All ITV channels will be available through ITVX, as well as additional themed channels, and a dedicated news section that will be updated through the day.

ITVX will offer viewers programming for free with adverts and the option of a paid subscription without advertising for £5.99 a month. Paying subscribers will also have access to BritBox UK.

ITVX represents a major investment by ITV to reimagine itself as an online company, competing not only with the BBC iPlayer but also with dedicated online services like Netflix.

ITV may not be able to match the investment of Netflix or Disney, which are introducing advertising supported subscription tiers that will compete for viewers and advertisers. However, it still has a significant share of national viewing on its traditional channels through which it can promote its online service.

The recent final of I’m a Celebrity attracted a peak audience of 11.5 million viewers, with a 59% share of those viewing.

The launch comes in time for the remaining knock-out football matches in the World Cup, for which ITV shares the rights in the United Kingdom with the BBC. So far, this has produced a peak audience of 18 million, for the draw between England and the USA.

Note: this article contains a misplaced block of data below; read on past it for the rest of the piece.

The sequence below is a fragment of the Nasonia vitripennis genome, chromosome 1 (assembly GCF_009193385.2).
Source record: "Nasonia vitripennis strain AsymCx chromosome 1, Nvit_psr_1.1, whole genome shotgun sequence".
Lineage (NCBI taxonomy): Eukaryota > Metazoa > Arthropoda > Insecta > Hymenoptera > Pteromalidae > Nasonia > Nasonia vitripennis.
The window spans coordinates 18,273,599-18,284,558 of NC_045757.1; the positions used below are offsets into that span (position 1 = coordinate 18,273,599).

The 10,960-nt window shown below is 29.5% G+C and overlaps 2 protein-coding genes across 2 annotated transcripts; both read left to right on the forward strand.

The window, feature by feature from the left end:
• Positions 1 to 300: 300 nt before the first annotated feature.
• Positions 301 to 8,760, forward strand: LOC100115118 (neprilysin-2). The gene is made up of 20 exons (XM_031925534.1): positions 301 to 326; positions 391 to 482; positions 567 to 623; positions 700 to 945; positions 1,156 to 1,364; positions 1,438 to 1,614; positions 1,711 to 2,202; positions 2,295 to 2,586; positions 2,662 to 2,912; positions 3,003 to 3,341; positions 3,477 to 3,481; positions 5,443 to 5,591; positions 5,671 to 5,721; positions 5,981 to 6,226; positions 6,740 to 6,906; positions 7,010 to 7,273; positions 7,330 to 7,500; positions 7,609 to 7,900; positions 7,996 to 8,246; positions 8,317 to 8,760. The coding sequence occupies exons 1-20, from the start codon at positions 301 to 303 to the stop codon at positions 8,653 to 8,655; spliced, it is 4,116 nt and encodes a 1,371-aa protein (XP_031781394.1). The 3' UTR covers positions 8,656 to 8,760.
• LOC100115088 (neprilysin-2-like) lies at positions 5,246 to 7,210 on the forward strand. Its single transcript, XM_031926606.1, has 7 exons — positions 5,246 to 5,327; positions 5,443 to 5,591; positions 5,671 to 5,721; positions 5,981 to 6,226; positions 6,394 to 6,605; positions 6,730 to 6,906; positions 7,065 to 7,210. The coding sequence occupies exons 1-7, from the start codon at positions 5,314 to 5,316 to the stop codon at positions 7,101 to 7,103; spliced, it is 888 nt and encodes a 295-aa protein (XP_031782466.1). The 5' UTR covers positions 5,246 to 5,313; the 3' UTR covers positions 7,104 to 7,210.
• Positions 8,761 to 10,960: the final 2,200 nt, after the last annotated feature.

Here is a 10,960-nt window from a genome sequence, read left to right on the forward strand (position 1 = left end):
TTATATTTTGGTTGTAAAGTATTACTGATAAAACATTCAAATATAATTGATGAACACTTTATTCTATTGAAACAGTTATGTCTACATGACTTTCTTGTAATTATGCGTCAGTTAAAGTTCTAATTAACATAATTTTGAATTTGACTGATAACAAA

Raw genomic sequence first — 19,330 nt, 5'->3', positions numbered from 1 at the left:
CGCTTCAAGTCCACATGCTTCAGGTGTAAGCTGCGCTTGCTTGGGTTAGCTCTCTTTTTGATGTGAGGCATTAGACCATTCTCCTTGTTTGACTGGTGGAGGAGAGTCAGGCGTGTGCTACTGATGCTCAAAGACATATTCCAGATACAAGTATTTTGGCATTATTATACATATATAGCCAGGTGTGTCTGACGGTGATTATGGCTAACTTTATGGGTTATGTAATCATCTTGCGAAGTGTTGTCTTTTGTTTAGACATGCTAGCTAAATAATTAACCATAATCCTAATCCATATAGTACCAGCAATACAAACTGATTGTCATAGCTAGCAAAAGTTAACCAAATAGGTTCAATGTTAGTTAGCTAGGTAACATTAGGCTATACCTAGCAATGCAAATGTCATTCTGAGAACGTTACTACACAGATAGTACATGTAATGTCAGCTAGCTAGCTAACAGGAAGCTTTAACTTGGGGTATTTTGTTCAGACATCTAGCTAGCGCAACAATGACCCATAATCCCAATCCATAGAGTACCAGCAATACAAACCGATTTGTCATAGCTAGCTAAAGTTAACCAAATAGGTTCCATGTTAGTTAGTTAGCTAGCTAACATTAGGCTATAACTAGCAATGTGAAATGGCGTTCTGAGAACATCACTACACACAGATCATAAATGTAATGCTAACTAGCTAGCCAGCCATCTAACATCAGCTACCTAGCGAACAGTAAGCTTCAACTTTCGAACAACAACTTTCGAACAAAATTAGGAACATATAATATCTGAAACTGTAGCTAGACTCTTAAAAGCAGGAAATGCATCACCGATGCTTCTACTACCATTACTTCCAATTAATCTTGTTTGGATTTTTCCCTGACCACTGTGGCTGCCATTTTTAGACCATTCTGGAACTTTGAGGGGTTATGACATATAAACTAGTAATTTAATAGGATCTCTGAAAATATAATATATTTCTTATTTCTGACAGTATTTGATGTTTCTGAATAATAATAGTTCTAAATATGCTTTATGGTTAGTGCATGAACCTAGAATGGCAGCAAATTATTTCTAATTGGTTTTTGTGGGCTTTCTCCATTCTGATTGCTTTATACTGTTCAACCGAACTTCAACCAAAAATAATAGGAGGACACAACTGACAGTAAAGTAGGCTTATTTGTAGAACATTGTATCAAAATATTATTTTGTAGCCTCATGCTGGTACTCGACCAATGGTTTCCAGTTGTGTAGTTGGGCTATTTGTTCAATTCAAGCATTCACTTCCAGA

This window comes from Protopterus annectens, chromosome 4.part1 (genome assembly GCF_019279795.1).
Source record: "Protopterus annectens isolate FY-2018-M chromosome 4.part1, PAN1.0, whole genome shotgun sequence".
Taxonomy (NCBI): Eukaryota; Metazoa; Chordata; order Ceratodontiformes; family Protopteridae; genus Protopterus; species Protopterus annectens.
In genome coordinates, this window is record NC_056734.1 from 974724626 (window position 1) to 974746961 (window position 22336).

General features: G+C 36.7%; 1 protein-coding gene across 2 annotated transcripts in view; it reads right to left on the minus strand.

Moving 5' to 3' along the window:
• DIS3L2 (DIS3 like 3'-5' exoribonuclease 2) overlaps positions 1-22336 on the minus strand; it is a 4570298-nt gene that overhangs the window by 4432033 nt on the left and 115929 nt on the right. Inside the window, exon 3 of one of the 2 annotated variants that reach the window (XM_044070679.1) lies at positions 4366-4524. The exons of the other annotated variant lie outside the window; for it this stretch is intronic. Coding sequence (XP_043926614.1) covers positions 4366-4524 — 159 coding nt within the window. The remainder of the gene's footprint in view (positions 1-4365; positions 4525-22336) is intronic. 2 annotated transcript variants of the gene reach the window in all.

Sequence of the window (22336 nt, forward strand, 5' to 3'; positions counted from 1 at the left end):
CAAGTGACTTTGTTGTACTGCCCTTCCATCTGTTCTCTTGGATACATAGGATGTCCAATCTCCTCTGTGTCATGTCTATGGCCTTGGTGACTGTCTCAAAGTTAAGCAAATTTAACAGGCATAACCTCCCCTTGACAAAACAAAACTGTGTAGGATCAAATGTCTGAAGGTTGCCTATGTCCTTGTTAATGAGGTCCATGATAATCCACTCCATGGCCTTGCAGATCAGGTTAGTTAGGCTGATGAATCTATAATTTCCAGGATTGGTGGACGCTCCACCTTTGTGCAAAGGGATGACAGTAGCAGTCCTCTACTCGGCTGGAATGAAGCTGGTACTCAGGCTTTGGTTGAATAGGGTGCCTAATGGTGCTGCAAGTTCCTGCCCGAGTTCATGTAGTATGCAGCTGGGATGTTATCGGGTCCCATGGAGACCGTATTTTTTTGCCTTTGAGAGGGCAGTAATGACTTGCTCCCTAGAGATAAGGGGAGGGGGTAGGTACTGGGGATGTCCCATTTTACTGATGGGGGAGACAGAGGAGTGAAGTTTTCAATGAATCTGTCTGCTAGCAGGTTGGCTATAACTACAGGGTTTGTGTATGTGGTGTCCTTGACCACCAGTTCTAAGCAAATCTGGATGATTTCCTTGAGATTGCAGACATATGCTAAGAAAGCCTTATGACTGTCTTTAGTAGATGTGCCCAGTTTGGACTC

Advertising supported online video services

In its annual TMT Predictions, Deloitte Global predicts that by the end of 2023 almost two-thirds of consumers in developed countries will use at least one advertising video-on-demand service monthly. By then, all major subscription video-on-demand services in developed markets will have launched an ad-funded tier to complement ad-free options. By the end of the following year, half of these providers will also have launched a free ad-supported streaming television service. Deloitte expects that by 2030 most online video service subscriptions will be partially or wholly ad-funded.